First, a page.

Whymper quickly organized another team of eight climbers in Zermatt, the town at the mountain’s base. His objective was to beat the Italians to the summit and become the first human to stand atop the Matterhorn.
Whymper hired Swiss guide Peter Taugwalder and his two sons, Peter and Joseph. He then recruited four other climbers who were in the area and planning their own summit attempts: French guide Michel Croz and Englishmen Lord Francis Douglas, Charles Hudson, and 19-year-old Douglas Hadow.
Just days before, Hudson and Hadow had completed an aggressive climb on Mont Blanc. While the speed of their climb was notable, the effort expended would lead to catastrophic consequences for the Matterhorn attempt.
On the morning of July 13, Whymper’s new team made a mad dash up the mountain’s Swiss side. After 7-½ hours of climbing, the party set up a tent near the base of the peak to spend the night and prepare for their summit attempt early the following morning.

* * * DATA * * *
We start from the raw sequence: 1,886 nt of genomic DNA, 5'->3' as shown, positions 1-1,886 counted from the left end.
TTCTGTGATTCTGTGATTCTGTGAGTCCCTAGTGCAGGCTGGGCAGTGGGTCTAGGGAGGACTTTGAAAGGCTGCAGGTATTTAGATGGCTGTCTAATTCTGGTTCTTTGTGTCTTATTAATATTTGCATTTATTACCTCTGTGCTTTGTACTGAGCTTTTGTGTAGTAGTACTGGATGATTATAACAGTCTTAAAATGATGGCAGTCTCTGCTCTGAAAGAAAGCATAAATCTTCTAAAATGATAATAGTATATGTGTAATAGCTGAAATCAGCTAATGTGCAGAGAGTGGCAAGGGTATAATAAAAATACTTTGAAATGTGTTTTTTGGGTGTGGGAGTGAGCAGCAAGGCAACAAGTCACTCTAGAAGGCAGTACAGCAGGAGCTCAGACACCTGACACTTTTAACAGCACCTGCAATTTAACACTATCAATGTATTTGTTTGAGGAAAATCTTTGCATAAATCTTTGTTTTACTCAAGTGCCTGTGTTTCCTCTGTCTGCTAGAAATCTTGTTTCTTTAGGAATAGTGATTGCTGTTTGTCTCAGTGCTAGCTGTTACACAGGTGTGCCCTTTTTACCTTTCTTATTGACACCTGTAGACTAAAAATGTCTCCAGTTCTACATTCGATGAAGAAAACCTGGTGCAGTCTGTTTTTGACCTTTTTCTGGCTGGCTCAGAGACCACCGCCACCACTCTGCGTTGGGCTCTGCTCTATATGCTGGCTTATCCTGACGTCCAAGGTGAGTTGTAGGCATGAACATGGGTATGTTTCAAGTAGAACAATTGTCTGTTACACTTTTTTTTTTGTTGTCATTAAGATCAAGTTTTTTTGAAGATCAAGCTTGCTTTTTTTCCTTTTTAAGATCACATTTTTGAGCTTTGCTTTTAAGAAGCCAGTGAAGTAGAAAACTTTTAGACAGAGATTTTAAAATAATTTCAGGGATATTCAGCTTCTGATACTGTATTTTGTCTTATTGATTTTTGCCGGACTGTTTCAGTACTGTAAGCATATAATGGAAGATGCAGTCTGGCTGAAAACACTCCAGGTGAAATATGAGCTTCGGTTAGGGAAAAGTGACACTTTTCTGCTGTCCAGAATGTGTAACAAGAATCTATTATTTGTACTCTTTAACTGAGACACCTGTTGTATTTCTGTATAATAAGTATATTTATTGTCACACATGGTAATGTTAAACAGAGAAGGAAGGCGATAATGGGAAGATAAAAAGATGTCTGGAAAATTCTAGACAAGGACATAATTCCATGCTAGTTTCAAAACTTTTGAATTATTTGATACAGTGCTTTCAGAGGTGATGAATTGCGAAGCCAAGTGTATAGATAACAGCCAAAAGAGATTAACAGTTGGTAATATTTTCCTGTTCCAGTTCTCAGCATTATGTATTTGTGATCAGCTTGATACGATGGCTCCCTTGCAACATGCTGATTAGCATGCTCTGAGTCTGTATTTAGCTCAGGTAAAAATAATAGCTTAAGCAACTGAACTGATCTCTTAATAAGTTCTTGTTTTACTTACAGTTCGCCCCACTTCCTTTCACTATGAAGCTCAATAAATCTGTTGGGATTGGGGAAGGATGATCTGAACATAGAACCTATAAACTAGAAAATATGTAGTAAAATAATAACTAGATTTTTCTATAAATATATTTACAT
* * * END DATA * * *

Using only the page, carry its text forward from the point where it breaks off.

Shortly after dawn, the men started for the summit, unroped. By 1:40 p.m., they had conquered the Matterhorn.
Checking for footprints that would reveal if the Italian climbers had beat him to the top, Whymper peered over the edge and saw the Italians 200 meters below, still working toward the summit.
Whymper and Croz yelled and threw rocks at the Italians to get their attention. Once the Italian guide saw Whymper beat his team to the summit, he turned around and led his team back down the mountain.
After staying for an hour on the summit, Whymper and his team began the long descent. The men were tied together with hemp rope, Croz in front, followed by Hadow, Hudson, and Douglas. Next was the senior Taugwalder, Whymper, with Taugwalder’s son.
The young Hadow, allegedly fatigued from his Mount Blanc climb, needed extra assistance during the descent. His worn shoes kept slipping, so Croz had to help him secure his feet. Croz had to lay down his ice axe every time he did this.
At 3:45 p.m. — the moment imprinted on the crushed pocket watch of one of the victims — Hadow slipped again and slammed into Croz. Croz lost his footing and fell headlong down the steep slope, pulling Hadow, Hudson, and Douglas with him.